Kyle G. Dargan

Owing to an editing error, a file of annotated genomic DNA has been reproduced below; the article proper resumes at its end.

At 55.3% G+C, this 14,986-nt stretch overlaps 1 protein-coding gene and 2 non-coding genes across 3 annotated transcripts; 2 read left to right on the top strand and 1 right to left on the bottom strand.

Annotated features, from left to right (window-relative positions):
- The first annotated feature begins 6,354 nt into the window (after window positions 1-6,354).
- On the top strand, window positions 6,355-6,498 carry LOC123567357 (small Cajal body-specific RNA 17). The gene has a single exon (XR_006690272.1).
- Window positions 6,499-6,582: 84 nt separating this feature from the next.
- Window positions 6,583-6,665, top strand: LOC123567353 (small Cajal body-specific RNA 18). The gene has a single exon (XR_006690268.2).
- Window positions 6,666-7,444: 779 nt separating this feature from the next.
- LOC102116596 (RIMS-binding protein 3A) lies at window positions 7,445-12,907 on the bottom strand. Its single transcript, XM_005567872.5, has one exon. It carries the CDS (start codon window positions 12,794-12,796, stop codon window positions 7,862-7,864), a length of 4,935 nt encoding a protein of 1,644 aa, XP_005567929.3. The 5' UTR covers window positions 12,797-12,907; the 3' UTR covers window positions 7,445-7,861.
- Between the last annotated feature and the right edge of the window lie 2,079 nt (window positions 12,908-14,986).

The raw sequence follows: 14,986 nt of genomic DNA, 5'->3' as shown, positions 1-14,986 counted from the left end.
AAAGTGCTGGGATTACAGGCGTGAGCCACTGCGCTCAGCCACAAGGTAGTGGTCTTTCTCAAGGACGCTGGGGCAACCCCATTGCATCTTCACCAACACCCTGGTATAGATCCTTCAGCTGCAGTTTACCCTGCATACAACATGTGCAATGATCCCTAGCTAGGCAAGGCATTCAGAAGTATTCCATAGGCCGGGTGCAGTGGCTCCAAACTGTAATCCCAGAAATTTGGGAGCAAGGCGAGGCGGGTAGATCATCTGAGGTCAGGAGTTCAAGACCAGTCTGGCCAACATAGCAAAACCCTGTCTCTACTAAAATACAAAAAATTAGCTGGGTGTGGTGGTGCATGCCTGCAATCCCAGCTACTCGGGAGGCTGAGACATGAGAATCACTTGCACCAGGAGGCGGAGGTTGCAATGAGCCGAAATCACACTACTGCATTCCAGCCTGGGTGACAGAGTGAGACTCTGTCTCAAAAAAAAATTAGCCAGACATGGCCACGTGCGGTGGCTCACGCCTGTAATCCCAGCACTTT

I keep thinking you can’t eat god. You can’t eat god—his second four will consume him because you can’t eat god. The billboard along the interstate asks LOOKING FOR A SIGN FROM GOD? Half a mile later: Here It Is—the backgrounds a clean china. Another sign GOT FAITH?: water from a faucet ferments to burgundy gold upon crossing the lips of a goblet. At the core of Indiana, people hunger beyond vocabulary. I’m hungry pronounced “God hates.” In the middle of the workweek, the hungry men clamor through campus growling “God hates fags.” Smites them. Sows fire beneath Mohammed. Awaits murderers of innocence—contradictions wild as ulcers blooming in their bellies. And I kept mumbling “people can’t eat god.” You can’t eat god. He will get his seconds because he feeds these people god—a bread not meant for the belly skews the body’s fullness, the body that walks everyday and does the work of god. And these hungry people belt “God hates, God Hates”—the bloody fetus on their placards like a body, like bad bread, and bleeding faucets flow on billboards. If these bodies hate, it is because they’ve known hunger for half a century and every fourth year the ballot brought them little bread. They close their ears, tilt chins up—tongues waiting.